A five-second video circulating on the internet shows Charlottesville, Va., resident DeAndre Harris swing a club or flashlight toward a white nationalist marcher in a tussle with another man over a flag.
Alt-right activists are claiming the video is proof that Harris was the aggressor and that they were protecting themselves when they surrounded and beat him, a scene caught in another video shortly thereafter. Cobb County resident Michael Ramos is one two suspects facing felony charges related to the beating.
An undated photo provided by law enforcement authorities of Alex Michael Ramos, a suspect in the beating of an African-American protesting the white nationalist rally in Charlottesville, Va. Ramos is charged with malicious wounding in the attack on DeAndre Harris, an event that was captured on video and widely shared on social media. (Monroe County Sheriff’s Office via The New York Times)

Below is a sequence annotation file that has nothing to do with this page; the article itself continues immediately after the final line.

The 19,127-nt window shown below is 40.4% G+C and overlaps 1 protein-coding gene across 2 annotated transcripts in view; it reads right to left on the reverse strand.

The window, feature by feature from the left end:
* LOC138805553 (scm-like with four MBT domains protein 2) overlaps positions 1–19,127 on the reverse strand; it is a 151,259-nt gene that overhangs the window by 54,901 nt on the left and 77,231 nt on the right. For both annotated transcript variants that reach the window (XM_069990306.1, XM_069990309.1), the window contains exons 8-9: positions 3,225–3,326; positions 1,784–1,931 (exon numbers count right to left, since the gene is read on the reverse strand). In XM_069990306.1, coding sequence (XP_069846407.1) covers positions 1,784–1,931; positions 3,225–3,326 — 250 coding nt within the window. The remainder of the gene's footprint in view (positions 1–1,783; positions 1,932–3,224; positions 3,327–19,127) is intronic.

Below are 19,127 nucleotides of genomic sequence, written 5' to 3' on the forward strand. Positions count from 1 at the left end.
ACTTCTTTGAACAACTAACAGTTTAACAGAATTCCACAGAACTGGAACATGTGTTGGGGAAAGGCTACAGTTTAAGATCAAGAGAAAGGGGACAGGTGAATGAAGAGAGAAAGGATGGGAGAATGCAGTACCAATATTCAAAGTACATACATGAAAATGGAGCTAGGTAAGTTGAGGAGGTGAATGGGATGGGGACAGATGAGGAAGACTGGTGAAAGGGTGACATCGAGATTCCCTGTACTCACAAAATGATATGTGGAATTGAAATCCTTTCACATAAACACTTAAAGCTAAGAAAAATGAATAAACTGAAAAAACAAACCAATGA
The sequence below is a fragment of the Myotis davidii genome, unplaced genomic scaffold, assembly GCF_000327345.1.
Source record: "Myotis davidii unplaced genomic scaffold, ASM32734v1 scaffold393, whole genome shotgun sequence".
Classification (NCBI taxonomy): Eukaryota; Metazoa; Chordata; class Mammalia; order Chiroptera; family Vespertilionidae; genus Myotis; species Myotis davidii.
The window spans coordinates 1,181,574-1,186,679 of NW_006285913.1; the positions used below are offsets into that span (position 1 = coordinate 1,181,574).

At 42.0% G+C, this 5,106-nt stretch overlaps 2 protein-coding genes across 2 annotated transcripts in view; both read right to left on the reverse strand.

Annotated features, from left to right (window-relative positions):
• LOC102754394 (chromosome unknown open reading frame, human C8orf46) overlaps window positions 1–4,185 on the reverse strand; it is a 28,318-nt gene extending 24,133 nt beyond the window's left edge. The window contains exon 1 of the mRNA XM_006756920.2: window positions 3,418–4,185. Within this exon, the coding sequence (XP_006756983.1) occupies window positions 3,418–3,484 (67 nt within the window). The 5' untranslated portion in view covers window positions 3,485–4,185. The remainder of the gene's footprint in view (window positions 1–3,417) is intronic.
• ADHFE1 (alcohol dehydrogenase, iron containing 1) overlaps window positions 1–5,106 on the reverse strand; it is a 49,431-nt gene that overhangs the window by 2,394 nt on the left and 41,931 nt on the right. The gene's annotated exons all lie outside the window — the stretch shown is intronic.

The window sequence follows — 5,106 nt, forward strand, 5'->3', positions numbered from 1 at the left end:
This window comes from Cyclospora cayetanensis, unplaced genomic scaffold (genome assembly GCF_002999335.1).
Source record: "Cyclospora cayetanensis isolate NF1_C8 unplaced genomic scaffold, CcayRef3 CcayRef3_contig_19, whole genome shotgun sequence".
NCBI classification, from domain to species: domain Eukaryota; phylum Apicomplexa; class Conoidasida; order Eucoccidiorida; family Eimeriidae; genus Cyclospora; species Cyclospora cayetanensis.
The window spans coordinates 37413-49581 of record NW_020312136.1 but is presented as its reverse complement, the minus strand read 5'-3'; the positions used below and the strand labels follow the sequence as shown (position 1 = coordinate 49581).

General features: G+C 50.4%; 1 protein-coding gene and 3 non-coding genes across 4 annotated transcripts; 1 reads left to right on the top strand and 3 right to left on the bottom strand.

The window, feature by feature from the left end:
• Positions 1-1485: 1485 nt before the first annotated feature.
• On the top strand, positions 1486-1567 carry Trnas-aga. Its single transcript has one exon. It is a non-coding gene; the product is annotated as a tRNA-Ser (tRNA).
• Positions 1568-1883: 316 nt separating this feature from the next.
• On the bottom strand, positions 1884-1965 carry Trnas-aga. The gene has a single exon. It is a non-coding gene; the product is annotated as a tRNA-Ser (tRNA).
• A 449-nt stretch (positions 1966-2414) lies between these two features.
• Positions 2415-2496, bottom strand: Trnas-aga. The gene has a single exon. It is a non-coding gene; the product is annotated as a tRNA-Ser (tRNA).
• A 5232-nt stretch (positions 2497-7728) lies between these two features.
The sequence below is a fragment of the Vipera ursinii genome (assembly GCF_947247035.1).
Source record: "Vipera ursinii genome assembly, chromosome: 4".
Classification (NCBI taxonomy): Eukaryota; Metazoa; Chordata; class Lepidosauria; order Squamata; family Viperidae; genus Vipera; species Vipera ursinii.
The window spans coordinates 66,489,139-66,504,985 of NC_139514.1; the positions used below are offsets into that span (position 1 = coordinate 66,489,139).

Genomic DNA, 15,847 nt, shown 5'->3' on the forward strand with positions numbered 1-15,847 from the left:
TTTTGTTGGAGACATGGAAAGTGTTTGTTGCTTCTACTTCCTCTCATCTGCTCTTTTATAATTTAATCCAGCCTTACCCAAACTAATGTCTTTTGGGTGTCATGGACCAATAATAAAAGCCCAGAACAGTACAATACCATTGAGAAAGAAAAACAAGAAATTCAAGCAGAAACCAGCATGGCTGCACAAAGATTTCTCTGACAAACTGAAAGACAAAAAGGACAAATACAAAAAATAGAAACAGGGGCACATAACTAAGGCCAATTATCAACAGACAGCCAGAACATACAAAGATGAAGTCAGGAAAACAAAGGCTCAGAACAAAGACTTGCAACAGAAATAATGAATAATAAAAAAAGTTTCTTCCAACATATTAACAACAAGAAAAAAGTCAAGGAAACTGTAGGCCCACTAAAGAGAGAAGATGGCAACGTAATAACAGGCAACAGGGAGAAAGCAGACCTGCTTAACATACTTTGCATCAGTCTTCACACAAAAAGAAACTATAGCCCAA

Photo: The Atlanta Journal-Constitution
Both videos were taken during the Aug. 12 “Unite The Right” rally which drew hundreds of white supremacists and other extreme right activists to the college town. The activists have been under fire for the violence that marked the rally, which is why the video of Harris is so important to them, said Marilyn Mayo, a senior research fellow with the Anti-Defamation League’s Center on Extremism.
“For white supremacists, they feel like they are being misrepresented and that they are the victims here and were just defending themselves,” she said. It’s a tough sell, since large numbers right-wing activists arrived in the city wearing body armor and helmets and carrying weapons, she said.
“They went to Charlottesville prepared to fight,” she said.
Read more in this week’s AJC Watchdog column here.